Now, you have already set up your device and your management systems (UniFi Controller and UNMS). Nothing lasts forever so it is important to configure backups so that in an unlikely event of disaster, you can easily restore your device configurations and management systems.
UniFi Controller and UNMS both provide automatic backups:
UniFi’s backup files are placed at
/var/lib/unifi/backup/autobackup/ and belongs to
unifi:unifi user and group. UNMS’s backup files are placed at
/home/unms/data/config-backups/ for device configurations and
/home/unms/data/unms-backups/backups for controller backups, respectively, and belongs to
unms:root user and group. Thus, you should use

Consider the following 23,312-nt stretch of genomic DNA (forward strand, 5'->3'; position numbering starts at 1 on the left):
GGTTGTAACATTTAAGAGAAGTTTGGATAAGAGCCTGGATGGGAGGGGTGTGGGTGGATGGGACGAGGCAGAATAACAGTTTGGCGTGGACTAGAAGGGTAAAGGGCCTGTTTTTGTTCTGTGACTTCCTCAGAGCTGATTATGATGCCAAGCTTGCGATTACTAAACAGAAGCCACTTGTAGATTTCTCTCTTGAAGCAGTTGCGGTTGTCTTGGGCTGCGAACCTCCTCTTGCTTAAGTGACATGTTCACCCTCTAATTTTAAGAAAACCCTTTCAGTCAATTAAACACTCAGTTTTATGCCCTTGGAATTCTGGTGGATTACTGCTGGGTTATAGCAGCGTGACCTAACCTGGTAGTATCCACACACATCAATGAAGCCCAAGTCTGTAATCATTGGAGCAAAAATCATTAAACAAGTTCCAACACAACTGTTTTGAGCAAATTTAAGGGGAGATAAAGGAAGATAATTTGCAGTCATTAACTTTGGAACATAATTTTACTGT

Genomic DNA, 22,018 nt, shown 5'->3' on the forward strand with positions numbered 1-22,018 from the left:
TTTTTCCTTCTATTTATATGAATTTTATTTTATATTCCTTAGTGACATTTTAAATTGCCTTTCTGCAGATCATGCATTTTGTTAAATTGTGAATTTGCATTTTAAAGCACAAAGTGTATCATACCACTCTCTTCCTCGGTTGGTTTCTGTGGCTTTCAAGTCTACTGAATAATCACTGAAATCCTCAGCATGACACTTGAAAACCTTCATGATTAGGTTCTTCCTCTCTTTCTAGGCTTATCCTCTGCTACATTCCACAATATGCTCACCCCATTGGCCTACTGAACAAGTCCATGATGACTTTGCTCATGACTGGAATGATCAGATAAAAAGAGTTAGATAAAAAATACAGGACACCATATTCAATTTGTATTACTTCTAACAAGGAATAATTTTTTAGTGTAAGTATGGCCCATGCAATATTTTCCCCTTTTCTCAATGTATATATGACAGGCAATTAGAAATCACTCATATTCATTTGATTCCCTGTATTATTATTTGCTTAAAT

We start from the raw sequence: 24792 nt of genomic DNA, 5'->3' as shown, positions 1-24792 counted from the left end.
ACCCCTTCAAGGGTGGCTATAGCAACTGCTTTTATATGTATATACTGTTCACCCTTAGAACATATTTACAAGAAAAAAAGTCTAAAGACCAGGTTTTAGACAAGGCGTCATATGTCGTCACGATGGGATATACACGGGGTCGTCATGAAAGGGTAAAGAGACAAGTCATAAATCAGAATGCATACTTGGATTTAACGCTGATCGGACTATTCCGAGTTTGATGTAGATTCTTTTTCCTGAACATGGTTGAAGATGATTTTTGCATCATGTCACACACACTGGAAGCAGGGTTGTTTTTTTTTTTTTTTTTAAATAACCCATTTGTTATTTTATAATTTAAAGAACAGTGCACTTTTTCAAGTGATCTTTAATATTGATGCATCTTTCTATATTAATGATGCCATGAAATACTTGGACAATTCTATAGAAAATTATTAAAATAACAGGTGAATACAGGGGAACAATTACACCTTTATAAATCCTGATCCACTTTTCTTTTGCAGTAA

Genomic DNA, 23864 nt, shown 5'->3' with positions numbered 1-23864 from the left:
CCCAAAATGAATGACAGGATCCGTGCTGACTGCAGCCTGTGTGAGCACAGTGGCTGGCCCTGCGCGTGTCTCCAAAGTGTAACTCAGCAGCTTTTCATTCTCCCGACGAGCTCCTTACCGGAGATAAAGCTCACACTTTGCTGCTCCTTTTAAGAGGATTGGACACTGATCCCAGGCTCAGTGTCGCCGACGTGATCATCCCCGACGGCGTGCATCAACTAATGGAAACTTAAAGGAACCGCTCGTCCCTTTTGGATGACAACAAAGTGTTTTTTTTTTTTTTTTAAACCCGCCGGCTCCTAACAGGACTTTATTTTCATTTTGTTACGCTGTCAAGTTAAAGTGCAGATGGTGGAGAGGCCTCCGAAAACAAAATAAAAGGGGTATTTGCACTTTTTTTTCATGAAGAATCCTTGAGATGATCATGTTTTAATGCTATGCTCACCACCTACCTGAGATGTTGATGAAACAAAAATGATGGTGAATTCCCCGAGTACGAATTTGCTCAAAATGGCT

sudo to access these files or configure users and groups.
I opt for
s3 sync functionality to sync these folders to an S3 bucket.
- Attach an instance role with S3 write permissions to the instance running your UniFi Controller and UNMS.
- Write a short script as your backup routine.
- Create a cron job to run them automatically.
The backup script is
s3 sync commands:
#!/bin/bash sudo aws s3 sync /var/lib/unifi/backup/autobackup/ s3://<backup-bucket-name>/unifi-controller sudo aws s3 sync /home/unms/data/config-backups/ s3://<backup-bucket-name>/unms/config-backups sudo aws s3 sync /home/unms/data/unms-backups/backups s3://<backup-bucket-name>/unms/unms-backups
The cron job runs a couple of hours after the weekly backup, which is configured to run at midnight UTC every Monday:
0 5 * * 1 /path/to/script/unifi-controller-backup.sh
Then, if you lose your instance, you can easily launch another one, attach the Elastic IP to the new instance, install controllers and restore them from the S3 bucket.
This is the post series. Other posts can be found under HomeNetwork tag.